Achieving that goal is inhibited by two factors: institutional and political. The Arab countries score poorly on a nexus of indicators relating to cross-border economic integration and the transfer, dissemination, and application of technological knowledge and innovation. Partly this would appear to reflect weak inputs: Arab students have generally not performed well in a variety of international comparisons of educational achievement, including the most recent Trends in International Mathematics and Science Study, a quadrennial survey of achievement among eighth graders. And no Arab university appears in international rankings of universities, or rankings of specifically science or engineering universities.
Outside of the extractive industries and tourism, where geology or special attractions like the pyramids confer unique and irreproducible advantages, as a group the Arab countries have weak links to the global economy - whether measured by in terms of merchandise trade, import of capital goods (which embody technological advances from abroad), cross-border investment, integration into trans-border supply networks, technology licensing, and internationally recognised intellectual achievements. In short, the neural synapses that would link the latent productive possibilities of the Arab people with the goods and services demanded in the global market appear to be weak or non-existent.
Building such links presents a formidable challenge. Unlike issues of macroeconomic policy management - where policy change can be implemented by a relatively small number of centrally placed technocrats and is subject to relatively straightforward feedback mechanisms to facilitate benchmarking progress - addressing the institutional weaknesses requires a much more prolonged and uncertain slog.
The hesitancy to reform stems from concerns more fundamental than mere special-interest politics. While the region's contemporary economic performance may not be distinctive, its enduring political authoritarianism is. This lack of political dynamism in the face of underlying social change together with the increasingly religious orientation of the political opposition paradoxically raises the possibility of abrupt transitions or regime changes. Intermittent terrorist incidents further elevate the risk premium. Such deep political uncertainty discourages behaviour that involves irreversibility - from investment to a reversal of the brain drain - and creates the possibility of a self-reinforcing downward spiral.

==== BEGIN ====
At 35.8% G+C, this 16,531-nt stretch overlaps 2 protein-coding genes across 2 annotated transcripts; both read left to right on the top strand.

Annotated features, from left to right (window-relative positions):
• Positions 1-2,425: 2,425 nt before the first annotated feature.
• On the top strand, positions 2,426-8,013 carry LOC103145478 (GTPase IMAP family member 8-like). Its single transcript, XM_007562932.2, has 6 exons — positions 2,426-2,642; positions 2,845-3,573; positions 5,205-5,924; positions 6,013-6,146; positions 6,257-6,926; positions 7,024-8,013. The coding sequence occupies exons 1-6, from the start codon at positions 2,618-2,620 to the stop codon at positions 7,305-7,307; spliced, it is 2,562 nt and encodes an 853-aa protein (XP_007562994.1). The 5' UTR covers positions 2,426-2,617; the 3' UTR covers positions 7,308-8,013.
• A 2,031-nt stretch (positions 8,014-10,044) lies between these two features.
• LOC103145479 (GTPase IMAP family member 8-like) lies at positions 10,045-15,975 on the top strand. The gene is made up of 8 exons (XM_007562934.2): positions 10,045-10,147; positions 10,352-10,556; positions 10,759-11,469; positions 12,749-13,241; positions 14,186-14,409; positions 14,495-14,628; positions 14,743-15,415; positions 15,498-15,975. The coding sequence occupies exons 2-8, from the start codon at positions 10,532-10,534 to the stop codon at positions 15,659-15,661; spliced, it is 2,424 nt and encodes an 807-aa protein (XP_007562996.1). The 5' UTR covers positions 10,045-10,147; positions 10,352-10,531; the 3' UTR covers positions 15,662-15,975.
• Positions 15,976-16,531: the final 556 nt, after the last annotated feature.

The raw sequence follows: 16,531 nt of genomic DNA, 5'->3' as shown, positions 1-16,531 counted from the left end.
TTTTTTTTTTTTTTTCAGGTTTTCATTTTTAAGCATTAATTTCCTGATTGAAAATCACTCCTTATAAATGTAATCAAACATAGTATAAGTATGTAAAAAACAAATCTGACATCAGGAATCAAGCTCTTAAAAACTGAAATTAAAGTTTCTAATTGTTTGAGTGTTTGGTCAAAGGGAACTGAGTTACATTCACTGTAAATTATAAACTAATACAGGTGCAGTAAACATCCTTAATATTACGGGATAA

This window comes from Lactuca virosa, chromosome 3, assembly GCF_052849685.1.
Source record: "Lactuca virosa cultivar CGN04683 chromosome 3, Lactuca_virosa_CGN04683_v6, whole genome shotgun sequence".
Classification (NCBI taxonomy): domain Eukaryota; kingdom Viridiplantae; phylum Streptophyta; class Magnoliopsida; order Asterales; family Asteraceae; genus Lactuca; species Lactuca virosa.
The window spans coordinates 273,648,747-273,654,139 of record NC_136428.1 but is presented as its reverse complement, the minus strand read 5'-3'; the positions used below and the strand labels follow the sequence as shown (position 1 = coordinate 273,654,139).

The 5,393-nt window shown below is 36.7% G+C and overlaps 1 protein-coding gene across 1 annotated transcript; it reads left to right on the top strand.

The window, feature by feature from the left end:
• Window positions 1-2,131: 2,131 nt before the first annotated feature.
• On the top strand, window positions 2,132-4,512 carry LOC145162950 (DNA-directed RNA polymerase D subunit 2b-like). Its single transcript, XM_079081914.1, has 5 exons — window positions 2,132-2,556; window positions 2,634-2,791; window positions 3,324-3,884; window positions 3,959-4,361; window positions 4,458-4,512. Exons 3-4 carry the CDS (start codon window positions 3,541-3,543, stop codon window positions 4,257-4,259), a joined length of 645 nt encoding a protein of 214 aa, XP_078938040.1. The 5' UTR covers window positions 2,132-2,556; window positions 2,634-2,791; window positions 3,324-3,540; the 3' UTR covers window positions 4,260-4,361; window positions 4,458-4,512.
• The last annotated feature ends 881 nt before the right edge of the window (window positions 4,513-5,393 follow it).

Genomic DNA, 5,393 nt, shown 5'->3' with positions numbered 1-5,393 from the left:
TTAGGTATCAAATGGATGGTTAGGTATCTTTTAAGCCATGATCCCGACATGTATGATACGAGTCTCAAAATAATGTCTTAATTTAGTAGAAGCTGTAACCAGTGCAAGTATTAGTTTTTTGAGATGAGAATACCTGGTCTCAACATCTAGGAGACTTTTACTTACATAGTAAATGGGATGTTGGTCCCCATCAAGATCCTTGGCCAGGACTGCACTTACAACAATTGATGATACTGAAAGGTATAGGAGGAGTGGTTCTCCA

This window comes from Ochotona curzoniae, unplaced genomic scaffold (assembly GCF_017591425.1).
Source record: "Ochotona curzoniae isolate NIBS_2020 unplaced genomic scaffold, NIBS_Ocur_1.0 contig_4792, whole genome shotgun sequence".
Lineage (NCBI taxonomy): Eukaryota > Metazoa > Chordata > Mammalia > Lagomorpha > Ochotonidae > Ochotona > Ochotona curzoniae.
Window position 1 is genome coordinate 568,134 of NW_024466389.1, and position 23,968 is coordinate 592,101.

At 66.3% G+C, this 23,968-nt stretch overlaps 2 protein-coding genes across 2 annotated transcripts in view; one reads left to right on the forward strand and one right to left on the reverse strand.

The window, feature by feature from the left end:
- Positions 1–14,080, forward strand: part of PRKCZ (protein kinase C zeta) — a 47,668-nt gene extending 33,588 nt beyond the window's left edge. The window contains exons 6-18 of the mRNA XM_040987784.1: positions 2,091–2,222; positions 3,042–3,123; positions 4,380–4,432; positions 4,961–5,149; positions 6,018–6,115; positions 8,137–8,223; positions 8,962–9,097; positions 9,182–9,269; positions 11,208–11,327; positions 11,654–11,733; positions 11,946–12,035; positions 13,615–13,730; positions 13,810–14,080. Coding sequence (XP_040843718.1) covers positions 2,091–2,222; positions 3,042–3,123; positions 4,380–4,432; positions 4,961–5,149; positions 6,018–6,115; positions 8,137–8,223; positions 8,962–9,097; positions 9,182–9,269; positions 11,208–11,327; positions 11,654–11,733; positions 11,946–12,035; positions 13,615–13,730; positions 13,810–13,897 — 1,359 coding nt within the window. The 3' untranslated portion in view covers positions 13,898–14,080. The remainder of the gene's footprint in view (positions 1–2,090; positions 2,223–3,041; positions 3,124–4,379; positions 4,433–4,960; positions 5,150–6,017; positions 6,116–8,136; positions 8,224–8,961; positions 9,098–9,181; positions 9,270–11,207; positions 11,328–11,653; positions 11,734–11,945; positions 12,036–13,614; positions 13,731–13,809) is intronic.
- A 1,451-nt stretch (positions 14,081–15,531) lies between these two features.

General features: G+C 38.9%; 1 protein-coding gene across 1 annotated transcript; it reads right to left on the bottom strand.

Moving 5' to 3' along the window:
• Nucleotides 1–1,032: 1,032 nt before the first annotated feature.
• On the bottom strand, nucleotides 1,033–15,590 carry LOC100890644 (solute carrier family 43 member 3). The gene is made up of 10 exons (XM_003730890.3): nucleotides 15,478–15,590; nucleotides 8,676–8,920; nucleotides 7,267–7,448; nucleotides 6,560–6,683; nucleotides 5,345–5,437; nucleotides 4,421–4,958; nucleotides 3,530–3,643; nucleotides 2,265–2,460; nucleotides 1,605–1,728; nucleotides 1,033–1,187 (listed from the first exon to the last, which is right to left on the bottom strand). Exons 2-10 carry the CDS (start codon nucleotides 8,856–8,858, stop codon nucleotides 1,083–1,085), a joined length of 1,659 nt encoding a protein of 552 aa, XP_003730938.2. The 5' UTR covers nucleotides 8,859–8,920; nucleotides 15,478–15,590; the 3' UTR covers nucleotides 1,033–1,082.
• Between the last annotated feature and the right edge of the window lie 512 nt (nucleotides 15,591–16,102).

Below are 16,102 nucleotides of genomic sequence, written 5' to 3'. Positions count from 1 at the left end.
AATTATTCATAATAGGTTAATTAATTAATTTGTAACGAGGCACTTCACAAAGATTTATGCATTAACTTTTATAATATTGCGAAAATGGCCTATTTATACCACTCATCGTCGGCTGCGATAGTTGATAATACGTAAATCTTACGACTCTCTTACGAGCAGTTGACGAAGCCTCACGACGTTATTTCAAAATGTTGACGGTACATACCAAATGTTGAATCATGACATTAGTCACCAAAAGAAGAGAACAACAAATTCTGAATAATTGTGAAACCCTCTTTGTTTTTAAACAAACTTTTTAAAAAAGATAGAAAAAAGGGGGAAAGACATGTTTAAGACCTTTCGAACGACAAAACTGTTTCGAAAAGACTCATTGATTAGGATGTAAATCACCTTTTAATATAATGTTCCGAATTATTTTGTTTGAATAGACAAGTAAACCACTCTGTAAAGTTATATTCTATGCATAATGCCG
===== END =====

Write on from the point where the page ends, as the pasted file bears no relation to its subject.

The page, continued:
Yet substantial intra-regional variation in achievement along many of the relevant benchmarks suggests that these outcomes are not determined by intrinsic cultural factors. The influence of Islam or the anthropology of Arab culture may have many effects on local institutions and practices, but they cannot explain why it takes fifteen times as long to enforce a contract in Egypt as it does in Tunisia. Significant improvements in economic outcomes could be achieved by simply matching the best practice standard established by others within the region. Egypt need not turn into Norway.
The middle east has long been a politically contested region of global significance. The demographic pressures the region faces to productively employ its young people entering the labor force raise the stakes even higher. It is not difficult to envision the region caught in a downward spiral where impoverishment, discontent, militancy, and repression feed upon one another, deterring reform and impeding growth.
Yet this is not the only possible future path. If the region's daunting employment challenge can be successfully addressed, the region's demographics could turn from a potential liability to a valuable asset. The Arab world could reap a demographic dividend as the new generation enters its most productive working years - a phenomenon that contributed to the outstanding performance of east Asia over the past four decades or so. Growing prosperity, confidence, and optimism about the future could underpin movement toward greater political openness and social tolerance. The region's young demographic could then turn from a potential liability to a bonus.